1. You select an Aggregate Bonds ETF that includes Government Bonds, Corporate Bonds, High-Yield Bonds and Asset-Backed Bonds (e.g. Mortgage-Backed Bonds) so that you have a broad basket of fixed income. An example of such an ETF, which I will be looker closer into is SUAG ETF.
  2. You select a Bonds ETF that you know has low correlation with equities, meaning that it would be an ETF that exclude bonds issued by corporates, as these tend to follow the developments of stocks, but with less volatility. Long-Term Government is a common pick, and then preferably bonds with tenors of more than 20 years, so that you are far out on the yield curve. For this, we will be using the popular IS04 ETF.

As we are more interested in the protective characteristics of the bonds portion in the portfolio, we place higher value in lower correlation with stocks. The reason for this is that we want the bonds to offset losses when the stock market is in decline, so that we achieve better smoothening of the portfolio returns.

First, a couple of general data points for our assets that we use for this comparison:

60/40 IS0411,19%10,31%0,94
60/40 SUAG9,49%10,15%0,79

Second, a simple correlation matrix:

CorrelationIS04VUSDSUAG60/40 IS04
60/40 with IS040,3020040,8396090,0325281
60/40 with SUAG-0,133410,9880150,0547650,898028473

The question we want to answer is how much protection each of the bond ETFs provide in a 60/40 Portfolio. We see that an aggregate bond ETF does not do much of a difference, given its low volatility, low return, and higher correlation with the stock market than the long-term government bonds ETF.

But to check this assumption properly, we will construct a 60/40 portfolio using both SUAG and VUSD, and then plot the correlation of each of these 60/40 Portfolios against that of VUSD. Doing so will give us a measure on how much of the portfolio’s daily returns are coming from each of the assets. This is usually measured by squaring the correlation (denoted “R2”, or “R-Squared”), which gives us a number of how much of the fluctuations of the y-axis is explained by the fluctuations of the x-axis.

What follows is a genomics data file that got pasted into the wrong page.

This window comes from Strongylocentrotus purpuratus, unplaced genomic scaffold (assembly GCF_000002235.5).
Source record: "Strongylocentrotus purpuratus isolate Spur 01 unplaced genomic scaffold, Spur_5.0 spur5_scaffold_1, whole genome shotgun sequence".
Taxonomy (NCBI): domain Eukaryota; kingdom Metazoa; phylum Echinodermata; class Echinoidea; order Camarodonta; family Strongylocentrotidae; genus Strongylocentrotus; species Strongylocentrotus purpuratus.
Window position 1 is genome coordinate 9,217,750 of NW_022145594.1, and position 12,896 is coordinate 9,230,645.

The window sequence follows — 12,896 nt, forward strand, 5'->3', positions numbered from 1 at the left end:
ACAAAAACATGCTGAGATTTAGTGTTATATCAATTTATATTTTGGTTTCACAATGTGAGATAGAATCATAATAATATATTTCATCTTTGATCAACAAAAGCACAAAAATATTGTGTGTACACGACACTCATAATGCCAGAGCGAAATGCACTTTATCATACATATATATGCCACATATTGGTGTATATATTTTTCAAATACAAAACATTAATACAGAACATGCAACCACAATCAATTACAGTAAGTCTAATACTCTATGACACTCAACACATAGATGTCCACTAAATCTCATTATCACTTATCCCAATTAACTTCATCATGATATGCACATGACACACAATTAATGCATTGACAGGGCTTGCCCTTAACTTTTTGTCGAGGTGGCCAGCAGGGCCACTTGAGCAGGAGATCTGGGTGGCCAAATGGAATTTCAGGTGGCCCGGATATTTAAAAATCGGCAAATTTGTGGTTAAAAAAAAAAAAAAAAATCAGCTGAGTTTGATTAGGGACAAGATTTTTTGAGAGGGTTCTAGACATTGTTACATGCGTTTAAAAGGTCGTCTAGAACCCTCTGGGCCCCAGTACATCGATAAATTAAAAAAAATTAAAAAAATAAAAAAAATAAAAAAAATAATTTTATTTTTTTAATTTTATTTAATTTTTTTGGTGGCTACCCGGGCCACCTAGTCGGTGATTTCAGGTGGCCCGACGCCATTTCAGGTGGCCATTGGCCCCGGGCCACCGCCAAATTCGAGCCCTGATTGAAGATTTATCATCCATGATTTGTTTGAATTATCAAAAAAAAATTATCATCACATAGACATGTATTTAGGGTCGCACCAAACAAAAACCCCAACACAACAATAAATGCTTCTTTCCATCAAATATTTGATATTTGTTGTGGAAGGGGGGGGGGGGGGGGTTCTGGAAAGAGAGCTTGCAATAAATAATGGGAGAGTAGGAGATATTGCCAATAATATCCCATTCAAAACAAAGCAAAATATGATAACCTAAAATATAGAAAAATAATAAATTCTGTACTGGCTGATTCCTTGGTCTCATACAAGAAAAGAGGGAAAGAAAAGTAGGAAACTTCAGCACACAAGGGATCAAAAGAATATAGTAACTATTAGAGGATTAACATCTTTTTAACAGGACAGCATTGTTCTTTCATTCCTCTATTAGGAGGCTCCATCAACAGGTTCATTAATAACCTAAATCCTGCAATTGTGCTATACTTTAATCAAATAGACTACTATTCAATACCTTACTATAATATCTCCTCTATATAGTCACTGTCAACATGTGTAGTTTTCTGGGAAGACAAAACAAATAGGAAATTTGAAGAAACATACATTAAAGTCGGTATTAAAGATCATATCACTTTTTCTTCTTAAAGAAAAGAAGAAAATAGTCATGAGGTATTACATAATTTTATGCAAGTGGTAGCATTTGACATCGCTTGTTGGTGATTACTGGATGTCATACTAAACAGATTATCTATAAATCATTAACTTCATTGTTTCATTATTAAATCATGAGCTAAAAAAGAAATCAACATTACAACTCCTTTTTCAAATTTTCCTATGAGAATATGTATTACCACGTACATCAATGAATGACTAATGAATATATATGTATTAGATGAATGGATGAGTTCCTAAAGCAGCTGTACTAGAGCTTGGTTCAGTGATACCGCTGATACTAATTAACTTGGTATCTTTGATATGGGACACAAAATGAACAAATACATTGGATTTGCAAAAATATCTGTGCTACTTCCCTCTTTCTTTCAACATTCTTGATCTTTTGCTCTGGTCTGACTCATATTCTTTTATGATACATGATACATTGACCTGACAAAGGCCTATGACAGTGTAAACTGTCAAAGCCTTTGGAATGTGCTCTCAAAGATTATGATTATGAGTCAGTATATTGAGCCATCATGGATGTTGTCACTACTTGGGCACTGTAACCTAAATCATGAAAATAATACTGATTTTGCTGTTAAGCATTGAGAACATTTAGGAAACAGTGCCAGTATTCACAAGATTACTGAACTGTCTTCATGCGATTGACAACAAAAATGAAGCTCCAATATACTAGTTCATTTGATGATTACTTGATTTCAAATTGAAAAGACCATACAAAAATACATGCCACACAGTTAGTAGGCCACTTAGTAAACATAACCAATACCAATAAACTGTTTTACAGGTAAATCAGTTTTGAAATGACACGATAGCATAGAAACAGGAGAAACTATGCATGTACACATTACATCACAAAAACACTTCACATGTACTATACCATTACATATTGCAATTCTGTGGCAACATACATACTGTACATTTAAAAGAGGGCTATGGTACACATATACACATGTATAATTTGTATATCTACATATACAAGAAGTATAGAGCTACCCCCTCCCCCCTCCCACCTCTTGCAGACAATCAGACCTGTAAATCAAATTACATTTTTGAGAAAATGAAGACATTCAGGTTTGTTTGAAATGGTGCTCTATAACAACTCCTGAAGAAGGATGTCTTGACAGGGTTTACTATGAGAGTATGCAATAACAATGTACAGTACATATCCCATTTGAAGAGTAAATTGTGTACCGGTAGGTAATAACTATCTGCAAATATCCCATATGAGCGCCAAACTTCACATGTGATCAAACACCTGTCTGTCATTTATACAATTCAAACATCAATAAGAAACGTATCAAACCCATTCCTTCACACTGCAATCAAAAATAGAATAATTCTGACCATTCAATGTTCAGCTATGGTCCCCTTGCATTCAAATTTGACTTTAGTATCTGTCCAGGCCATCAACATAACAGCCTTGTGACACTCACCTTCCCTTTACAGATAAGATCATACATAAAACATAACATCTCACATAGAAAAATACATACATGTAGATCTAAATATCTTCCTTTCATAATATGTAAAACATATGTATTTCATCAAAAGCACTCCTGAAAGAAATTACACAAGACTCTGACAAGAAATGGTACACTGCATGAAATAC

We’ll include our plots for the two 60/40 Portfolios here below.

Figure 2: Regression Analysis of 60/40 Portfolio with SUAG vs. VUSD
Figure 3: Regression Analysis of 60/40 Portfolio with IS04 vs. VUSD

The first thing that is clear is that the relationship between a 60/40 Portfolio with an Aggregate Bonds ETF (SUAG) is almost perfectly linear, even extraordinarily linear, as you see in figure 2. The correlation of these two portfolios is 0.988, which gives us an R-Squared of 97.6%.

What this means in practice is that 97.6% of the direction of daily returns for a 60/40 Portfolio with SUAG is explained by the direction of the S&P 500 on that day. The bonds portion hence does next to nothing in “deciding” which way the aggregate portfolio will move on any given day. The bonds portion is thus basically a hitchhiker on stocks in this portfolio context, because of a combination of SUAG being too correlated with stocks due to the equity-risk in corporate bonds, and having too little volatility to be able to offset any daily losses in stocks. We will return to this latter point later.

But what was the performance of our 60/40 Portfolio which instead included IS04 as the bonds portion? A bit better, actually. The correlation of this 60/40 Portfolio and VUSD was 0.840, which is still a quite strong positive correlation. R2 for this portfolio against the S&P 500 was 70.5%. That is less than for the portfolio with SUAG, but still more than 2/3 of the direction of daily returns of this portfolio was explained by the sentiment of the stock market.